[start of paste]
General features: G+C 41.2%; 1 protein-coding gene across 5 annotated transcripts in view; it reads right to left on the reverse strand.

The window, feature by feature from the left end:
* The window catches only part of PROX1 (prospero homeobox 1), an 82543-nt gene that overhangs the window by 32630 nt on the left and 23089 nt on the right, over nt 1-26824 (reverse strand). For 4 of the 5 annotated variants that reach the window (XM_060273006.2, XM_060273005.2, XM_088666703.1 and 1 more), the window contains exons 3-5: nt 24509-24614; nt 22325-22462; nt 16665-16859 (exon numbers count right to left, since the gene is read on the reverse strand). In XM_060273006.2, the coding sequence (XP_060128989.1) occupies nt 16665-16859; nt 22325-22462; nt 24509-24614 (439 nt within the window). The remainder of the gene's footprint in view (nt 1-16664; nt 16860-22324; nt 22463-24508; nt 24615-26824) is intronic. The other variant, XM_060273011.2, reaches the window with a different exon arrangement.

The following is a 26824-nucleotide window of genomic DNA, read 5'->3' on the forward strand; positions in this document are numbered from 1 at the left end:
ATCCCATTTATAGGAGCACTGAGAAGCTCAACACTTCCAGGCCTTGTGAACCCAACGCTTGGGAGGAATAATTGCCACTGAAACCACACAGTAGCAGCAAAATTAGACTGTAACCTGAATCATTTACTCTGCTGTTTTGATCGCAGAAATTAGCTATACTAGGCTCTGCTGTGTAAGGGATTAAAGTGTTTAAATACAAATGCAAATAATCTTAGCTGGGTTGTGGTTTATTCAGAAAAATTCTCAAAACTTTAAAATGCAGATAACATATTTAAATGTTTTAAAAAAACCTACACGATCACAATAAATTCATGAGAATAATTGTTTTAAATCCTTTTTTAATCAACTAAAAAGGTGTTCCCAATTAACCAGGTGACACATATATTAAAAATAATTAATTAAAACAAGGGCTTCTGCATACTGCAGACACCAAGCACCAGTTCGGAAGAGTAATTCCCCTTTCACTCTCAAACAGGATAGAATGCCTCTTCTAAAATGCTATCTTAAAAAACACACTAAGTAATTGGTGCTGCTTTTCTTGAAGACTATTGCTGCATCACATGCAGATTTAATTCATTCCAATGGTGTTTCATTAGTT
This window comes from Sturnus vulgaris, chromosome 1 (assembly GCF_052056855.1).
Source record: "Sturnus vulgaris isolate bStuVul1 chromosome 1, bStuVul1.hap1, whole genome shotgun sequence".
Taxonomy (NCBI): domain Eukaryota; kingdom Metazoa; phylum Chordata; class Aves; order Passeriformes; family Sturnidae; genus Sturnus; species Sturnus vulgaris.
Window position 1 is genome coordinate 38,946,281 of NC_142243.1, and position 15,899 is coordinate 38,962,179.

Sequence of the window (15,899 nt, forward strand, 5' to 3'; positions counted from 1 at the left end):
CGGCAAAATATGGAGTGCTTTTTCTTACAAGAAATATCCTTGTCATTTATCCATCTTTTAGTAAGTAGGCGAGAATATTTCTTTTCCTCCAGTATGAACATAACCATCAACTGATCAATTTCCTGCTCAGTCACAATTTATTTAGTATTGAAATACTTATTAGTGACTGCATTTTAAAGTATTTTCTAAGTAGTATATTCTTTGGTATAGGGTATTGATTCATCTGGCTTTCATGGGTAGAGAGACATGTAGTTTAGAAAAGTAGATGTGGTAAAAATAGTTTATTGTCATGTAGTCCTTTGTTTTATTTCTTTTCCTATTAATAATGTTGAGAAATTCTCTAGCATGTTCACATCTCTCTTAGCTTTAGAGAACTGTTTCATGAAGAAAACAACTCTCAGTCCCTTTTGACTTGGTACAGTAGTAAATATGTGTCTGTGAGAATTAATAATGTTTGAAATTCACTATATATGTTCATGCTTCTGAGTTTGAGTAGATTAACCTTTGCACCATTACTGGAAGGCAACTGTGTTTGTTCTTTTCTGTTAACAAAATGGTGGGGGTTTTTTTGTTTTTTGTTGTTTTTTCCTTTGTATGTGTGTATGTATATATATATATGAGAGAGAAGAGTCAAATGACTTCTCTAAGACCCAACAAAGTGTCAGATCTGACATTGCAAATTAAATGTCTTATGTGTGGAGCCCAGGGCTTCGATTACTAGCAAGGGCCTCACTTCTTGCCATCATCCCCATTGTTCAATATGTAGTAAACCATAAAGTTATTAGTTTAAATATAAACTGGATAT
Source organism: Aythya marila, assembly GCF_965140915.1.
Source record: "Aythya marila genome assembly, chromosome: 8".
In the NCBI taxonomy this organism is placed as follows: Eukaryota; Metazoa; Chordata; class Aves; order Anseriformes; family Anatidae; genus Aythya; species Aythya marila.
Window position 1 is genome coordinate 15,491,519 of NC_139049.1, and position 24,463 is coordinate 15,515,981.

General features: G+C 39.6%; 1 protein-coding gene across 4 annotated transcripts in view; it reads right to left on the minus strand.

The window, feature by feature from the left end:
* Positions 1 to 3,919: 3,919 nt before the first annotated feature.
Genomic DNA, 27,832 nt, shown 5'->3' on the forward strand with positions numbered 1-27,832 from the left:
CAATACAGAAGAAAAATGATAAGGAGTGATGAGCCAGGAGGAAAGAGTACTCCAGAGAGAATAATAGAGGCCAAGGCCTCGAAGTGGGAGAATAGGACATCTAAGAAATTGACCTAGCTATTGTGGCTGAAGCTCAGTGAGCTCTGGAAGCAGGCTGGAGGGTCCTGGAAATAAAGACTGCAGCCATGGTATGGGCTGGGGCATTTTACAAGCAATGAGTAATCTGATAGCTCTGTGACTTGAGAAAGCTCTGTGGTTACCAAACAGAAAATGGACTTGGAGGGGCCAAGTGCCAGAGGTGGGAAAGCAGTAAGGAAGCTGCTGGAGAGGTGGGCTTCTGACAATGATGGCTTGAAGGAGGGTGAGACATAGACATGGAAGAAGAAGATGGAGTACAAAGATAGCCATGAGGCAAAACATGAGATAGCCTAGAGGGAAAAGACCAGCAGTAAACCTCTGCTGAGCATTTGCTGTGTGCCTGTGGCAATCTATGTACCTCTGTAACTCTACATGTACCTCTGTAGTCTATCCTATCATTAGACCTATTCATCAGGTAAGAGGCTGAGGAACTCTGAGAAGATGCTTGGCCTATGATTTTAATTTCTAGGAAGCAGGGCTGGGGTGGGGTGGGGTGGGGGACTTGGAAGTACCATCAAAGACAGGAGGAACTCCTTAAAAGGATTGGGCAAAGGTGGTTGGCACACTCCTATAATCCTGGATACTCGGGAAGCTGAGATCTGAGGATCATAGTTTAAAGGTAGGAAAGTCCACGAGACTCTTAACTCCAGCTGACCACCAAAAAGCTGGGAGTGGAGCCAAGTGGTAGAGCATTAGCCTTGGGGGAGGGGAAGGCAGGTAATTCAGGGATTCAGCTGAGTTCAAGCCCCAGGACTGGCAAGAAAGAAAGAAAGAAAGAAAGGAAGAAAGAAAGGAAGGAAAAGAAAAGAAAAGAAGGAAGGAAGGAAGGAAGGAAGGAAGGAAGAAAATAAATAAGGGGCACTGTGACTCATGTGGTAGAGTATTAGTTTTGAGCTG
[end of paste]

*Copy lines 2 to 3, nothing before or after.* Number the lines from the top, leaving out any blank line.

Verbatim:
The window, feature by feature from the left end:
* The window catches only part of PROX1 (prospero homeobox 1), an 82543-nt gene that overhangs the window by 32630 nt on the left and 23089 nt on the right, over nt 1-26824 (reverse strand). For 4 of the 5 annotated variants that reach the window (XM_060273006.2, XM_060273005.2, XM_088666703.1 and 1 more), the window contains exons 3-5: nt 24509-24614; nt 22325-22462; nt 16665-16859 (exon numbers count right to left, since the gene is read on the reverse strand). In XM_060273006.2, the coding sequence (XP_060128989.1) occupies nt 16665-16859; nt 22325-22462; nt 24509-24614 (439 nt within the window). The remainder of the gene's footprint in view (nt 1-16664; nt 16860-22324; nt 22463-24508; nt 24615-26824) is intronic. The other variant, XM_060273011.2, reaches the window with a different exon arrangement.